Staff qualifications

Relevance of ongoing research activities by the team proposing the programme

Appropriateness of curriculum structure to subject of programme

Clarity of proposal in relation to students and planned graduate profile

Selection criteria for students

Number of study places (vagas)

Fit of graduate profile with national priorities and needs

Academic capacity

Evidence that the team proposing the programme has academic, didactic, technical and / or scientific competence and qualifications linked to the objective of the proposal

Permanent staff

Demonstration that an adequate number of permanent staff with exclusive dedication are allocated to the programme and will be able to deliver the type and volume of training proposed.

Scientific output of staff

Indication of a maximum of five research outputs for each permanent staff member for the last five years


Adequacy of the educational and research infrastructure: physical facilities, laboratories, experimental facilities and library

Adequacy of computer equipment, network access and multimedia information sources for teachers and students

Adequacy of secretarial infrastructure and administrative support

Source: Adapted from Portaria CAPES nº 161/2017, article 4 (CAPES, 2017[4])

The field committee assesses these dimensions based on the electronic application from the proposing institution (submitted through the CAPES Sucupira platform), with the option to request a site visit if considered necessary. The OECD team understands that site visits as part of initial course approval, although formally provided for, are comparatively rare in practice6.

The criteria examined in the process for approval of new courses cover a wide range of the variables that might reasonably be expected in an ex-ante assessment of a proposed postgraduate programme. The criteria focus on most key factors that might be expected to contribute to the quality of the future training provided. Nevertheless, there is scope to review – and certainly to substantiate better - the prominence and weight attributed in the evaluation template to the different factors considered.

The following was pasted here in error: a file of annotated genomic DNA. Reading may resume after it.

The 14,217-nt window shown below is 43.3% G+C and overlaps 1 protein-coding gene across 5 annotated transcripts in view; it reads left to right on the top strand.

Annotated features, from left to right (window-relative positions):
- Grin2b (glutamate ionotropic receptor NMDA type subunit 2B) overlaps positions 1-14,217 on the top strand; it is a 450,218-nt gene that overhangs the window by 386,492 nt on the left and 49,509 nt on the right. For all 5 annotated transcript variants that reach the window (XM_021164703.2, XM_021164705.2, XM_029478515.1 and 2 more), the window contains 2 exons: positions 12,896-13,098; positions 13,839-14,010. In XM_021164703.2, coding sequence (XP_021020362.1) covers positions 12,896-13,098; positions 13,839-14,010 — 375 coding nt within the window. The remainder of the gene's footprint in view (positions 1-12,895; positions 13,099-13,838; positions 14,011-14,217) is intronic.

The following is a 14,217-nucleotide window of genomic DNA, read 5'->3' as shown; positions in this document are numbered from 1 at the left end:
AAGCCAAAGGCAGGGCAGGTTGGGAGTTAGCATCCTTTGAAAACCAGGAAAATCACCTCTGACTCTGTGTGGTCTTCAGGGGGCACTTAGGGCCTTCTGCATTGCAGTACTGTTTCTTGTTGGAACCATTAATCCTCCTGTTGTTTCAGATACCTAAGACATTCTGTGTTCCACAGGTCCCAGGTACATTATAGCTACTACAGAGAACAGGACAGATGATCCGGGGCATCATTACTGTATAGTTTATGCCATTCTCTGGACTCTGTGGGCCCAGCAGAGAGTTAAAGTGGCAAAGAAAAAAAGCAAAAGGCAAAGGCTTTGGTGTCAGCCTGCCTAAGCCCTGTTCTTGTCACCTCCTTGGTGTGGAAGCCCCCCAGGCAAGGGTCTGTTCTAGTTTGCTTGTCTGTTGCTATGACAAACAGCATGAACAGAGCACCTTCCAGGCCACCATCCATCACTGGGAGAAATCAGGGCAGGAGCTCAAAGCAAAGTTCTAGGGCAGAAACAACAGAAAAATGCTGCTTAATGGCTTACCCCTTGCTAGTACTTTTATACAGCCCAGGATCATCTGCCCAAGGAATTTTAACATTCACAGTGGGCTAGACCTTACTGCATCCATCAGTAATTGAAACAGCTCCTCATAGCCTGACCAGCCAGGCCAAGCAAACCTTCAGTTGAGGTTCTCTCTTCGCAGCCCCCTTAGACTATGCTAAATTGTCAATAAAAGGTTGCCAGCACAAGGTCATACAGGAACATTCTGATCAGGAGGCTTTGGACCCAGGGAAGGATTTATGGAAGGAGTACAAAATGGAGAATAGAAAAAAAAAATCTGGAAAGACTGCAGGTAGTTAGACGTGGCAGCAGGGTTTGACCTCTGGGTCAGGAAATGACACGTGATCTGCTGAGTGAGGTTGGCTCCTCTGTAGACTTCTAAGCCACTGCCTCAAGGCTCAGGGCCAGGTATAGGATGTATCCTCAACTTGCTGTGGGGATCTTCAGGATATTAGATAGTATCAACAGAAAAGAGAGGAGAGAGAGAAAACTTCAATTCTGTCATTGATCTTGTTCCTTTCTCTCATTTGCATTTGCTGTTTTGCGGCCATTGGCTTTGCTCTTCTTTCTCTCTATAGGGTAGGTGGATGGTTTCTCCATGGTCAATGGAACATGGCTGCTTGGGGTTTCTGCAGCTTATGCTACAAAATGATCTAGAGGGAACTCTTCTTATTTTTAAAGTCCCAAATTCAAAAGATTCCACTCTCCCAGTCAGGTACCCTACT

The current evaluation system attaches considerable weight to the status and intellectual outputs of the staff who will be involved in the proposed course. This is entirely consistent with the objective of checking that adequate conditions are in place to allow students to have access to knowledgeable teachers and mentors and receive their training in an environment where high quality research is undertaken and valued. This reflects a model of academic postgraduate education that views research culture and peer effects among individuals involved in research as key contributors to the learning and scientific development of students. In placing such emphasis on these factors, however, there is a risk that other variables affecting the quality of the training offered are attributed too little attention, particularly at Master’s level and in professionally oriented programmes.

The key concerns of the OECD team relate to the comparatively limited attention attributed to, first, the relevance of new courses to national or regional needs and developing knowledge areas and, second, the design of the training programme, and support and personal development opportunities offered to students.